Sociology ETDs

Publication Date

7-11-2013

Abstract

In the present study I analyze the relationship between migrant remittances, development and political transformation across 46 municipios located in the state of Guanajuato, Mexico. Using Guanajuato as a case study, my research addresses fundamental questions regarding the impact of remittances in Mexico: How, if at all, do migrants influence economic development and political change across the state? How does the impact of direct remittances to individual families compare to the impact of remittances channeled through collective structures? The crux of this study lies at the intersection of these inquires, and although my analysis is limited in scope, the results outlined in Chapter 3, 4, 5 and 6 point to one overarching theme: Remittances alone do not drive long-term development. Rather, in the long run meaningful remittance-led economic development and democratic change—measured by gains in health care, education, economic growth, and civic participation and transparency—require a deep and authentic partnership between economic actors, members of civic society and local government. As the results outlined in this study reveal, the program 3x1 para migrantes has the potential to underpin this type of relationship.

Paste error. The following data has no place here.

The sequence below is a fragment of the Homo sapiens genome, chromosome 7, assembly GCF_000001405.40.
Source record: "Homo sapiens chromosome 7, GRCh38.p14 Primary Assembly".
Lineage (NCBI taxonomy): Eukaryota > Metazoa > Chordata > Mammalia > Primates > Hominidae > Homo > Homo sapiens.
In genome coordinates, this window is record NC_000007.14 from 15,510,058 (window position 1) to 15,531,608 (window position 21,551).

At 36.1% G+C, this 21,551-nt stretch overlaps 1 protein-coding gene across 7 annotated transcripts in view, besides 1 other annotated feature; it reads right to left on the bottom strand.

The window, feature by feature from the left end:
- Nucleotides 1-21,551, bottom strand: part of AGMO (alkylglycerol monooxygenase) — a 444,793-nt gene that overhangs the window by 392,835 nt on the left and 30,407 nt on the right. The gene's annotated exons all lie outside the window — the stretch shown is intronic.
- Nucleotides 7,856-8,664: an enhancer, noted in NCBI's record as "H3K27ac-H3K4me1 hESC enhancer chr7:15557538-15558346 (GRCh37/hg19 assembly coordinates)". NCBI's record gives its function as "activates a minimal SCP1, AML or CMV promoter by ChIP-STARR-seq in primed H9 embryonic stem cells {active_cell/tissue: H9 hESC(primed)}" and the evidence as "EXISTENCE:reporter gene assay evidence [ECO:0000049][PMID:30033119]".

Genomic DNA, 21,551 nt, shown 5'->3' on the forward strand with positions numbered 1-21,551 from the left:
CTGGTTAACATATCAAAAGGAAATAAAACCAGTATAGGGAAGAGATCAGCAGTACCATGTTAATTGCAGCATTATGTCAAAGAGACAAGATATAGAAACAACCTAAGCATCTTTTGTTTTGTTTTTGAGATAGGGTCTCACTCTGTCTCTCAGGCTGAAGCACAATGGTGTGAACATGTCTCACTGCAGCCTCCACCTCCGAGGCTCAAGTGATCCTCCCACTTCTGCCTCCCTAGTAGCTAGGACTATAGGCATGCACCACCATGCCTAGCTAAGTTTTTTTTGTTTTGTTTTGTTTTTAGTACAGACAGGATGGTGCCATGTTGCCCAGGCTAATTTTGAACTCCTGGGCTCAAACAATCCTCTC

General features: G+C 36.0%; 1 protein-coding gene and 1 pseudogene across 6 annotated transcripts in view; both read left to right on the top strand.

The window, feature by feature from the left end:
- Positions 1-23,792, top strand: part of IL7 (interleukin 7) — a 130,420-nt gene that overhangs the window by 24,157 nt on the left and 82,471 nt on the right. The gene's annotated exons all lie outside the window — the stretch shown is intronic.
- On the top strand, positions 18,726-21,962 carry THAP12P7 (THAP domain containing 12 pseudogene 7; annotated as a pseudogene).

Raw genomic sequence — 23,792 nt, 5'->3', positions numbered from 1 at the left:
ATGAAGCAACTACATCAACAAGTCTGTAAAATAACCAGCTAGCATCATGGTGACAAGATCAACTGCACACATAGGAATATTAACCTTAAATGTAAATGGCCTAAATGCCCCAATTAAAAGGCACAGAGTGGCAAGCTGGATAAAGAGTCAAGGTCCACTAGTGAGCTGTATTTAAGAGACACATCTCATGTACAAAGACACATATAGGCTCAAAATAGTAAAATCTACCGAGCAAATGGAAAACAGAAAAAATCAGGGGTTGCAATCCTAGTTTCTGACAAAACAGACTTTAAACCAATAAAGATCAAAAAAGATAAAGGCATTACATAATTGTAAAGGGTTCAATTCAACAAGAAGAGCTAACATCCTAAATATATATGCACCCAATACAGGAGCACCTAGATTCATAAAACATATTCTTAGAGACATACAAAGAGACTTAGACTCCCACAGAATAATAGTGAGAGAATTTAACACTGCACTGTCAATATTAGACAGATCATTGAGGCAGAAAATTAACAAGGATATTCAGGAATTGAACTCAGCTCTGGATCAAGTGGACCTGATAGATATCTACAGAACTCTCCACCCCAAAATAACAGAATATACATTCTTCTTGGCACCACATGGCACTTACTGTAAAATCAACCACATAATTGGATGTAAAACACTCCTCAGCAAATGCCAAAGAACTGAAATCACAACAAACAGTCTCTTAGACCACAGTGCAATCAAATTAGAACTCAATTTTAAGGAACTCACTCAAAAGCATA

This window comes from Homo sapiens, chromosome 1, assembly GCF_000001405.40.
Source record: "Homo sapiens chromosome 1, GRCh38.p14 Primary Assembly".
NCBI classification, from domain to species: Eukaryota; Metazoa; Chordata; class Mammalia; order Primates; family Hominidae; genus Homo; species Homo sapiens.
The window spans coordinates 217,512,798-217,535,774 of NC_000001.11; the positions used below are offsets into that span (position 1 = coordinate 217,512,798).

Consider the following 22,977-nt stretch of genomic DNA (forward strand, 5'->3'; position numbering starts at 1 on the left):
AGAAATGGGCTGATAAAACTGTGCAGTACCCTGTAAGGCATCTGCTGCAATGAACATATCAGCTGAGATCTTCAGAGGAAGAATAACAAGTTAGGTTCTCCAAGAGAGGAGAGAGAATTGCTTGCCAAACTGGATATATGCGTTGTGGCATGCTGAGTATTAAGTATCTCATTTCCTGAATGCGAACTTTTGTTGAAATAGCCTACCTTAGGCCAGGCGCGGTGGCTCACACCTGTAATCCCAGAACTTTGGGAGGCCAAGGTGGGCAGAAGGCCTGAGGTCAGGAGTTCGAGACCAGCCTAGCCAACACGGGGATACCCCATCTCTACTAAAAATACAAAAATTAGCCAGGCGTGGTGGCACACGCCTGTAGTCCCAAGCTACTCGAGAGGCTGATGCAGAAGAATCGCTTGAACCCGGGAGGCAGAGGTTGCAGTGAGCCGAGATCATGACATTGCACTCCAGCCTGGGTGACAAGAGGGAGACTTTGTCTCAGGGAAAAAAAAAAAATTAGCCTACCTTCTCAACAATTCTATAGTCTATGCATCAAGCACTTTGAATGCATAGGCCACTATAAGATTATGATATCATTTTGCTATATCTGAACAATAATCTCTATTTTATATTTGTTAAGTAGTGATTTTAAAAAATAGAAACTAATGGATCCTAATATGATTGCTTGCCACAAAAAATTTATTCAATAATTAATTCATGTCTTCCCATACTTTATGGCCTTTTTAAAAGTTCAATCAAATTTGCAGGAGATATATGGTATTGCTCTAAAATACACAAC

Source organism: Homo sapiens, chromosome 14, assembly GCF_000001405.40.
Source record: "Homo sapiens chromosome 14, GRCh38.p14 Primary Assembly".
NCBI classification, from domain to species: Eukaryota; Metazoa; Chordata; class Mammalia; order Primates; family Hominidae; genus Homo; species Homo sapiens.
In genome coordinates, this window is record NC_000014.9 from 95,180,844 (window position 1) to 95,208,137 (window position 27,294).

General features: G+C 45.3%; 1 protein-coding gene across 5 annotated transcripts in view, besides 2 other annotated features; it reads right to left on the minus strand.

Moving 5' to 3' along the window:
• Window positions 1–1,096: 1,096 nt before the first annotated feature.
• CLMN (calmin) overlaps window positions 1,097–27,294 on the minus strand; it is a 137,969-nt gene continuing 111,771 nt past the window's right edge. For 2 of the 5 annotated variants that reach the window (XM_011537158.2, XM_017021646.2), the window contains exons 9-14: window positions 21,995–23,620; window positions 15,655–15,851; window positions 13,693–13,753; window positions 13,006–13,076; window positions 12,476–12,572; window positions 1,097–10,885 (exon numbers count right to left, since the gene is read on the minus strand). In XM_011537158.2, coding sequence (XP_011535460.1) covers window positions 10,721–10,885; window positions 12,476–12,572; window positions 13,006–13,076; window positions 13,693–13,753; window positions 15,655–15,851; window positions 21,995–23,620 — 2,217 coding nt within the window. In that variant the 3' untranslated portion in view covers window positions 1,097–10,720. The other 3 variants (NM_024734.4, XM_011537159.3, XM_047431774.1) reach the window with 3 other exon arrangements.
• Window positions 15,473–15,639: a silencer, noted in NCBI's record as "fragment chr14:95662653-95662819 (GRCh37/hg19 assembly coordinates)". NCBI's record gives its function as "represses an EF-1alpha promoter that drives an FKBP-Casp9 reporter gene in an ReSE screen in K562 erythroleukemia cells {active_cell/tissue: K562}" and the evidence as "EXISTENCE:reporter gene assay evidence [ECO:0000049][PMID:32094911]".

Degree Name

Sociology

Level of Degree

Doctoral

Department Name

Sociology

First Advisor

Wood, Dr. Richard

First Committee Member (Chair)

Fiala, Dr. Robert

Second Committee Member

Fontenla, Dr. Matias

Third Committee Member

Garcia y Griego, Dr. Manuel

Project Sponsors

Fulbright Program

Keywords

remittance-led development, democracy, migrants, decentralization

Language

English

Document Type

Dissertation

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